Storm Eleanor causes flood damage on Ireland’s west coast

People view large waves and high winds associated with Storm Eleanor as they hit the lighthouse and seawall at Porthcawl in south Wales, Britain January 3, 2018. People view large waves and high winds associated with Storm Eleanor as they hit the lighthouse and seawall at Porthcawl in south Wales, Britain January 3, 2018. REUTERS/Toby Melville

GALWAY (Reuters) – Homes and business on Ireland’s west coast suffered flood damage and 27,000 were still without electricity on Wednesday after Storm Eleanor brought heavy rain and winds of up to 155 kilometers per hour.

A car drives along a flooded road in New Brighton, on the coast of the Wirral peninsula, in Merseyside, Britain, January 3, 2018.

A car drives along a flooded road in New Brighton, on the coast of the Wirral peninsula, in Merseyside, Britain, January 3, 2018. REUTERS/Phil Noble

 

The storm hit Ireland’s fourth largest city, Galway, particularly hard as high tides late on Tuesday forced road closures and wreaked havoc for shop owners.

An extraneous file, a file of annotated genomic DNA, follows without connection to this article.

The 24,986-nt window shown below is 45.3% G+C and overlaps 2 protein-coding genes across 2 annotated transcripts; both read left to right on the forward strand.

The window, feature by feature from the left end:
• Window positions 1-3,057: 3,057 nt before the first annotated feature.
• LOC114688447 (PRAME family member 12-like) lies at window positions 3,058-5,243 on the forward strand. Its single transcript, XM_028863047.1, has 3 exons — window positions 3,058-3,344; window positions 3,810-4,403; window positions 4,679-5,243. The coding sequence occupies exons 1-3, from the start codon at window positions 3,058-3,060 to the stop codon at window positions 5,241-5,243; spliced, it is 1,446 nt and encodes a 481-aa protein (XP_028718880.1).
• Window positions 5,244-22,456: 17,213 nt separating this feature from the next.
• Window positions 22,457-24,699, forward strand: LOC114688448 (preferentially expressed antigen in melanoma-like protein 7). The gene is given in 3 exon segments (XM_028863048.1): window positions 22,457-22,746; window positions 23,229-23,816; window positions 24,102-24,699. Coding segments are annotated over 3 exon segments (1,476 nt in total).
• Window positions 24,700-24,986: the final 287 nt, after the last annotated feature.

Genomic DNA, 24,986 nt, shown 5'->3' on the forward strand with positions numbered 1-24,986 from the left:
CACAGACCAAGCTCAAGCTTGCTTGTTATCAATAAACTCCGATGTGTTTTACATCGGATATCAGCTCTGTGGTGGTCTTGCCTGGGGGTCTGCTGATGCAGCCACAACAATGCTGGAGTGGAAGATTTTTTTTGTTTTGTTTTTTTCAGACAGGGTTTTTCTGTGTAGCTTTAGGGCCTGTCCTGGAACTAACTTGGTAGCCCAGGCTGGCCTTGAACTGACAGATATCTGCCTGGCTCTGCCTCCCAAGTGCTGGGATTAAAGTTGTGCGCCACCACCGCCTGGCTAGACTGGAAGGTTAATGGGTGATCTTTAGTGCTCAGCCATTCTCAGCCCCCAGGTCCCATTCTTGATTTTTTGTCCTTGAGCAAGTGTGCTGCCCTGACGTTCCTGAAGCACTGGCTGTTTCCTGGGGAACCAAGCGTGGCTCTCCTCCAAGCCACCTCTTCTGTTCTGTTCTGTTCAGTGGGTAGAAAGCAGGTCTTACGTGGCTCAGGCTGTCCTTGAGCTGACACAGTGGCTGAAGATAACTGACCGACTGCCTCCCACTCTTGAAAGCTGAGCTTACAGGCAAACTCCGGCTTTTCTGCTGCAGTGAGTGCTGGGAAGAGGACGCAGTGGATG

Cars are seen in a flooded multi-storey car park as flood waters reached up to 1.5 meters and destroyed multiple cars, in Galway, Ireland January 3, 2018.

Cars are seen in a flooded multi-storey car park as flood waters reached up to 1.5 meters and destroyed multiple cars, in Galway, Ireland January 3, 2018. REUTERS/Clodagh Kilcoyne

Ireland’s Electricity Supply Board (ESB) said at one stage on Tuesday 150,000 homes and business were without electricity.

“We’re really hopeful, given that it’s the last week of a lot of people’s Christmas holidays, that we will have power back to pretty much everybody by tonight,” Derek Hynes, Operations Manager for ESB, told national broadcaster RTE.

The weather service’s second highest level of alert remained in place for the west and northwest of the country. Met Eireann said a combination of high tides and exceptionally high seas would result in coastal damage and further flooding.

Three people died in October when Tropical Storm Ophelia battered every corner of Ireland, bringing down trees and power lines and whipping up 10-meter (30-foot) waves.

(Writing by Padraic Halpin in Dublin; editing by Stephen Addison)

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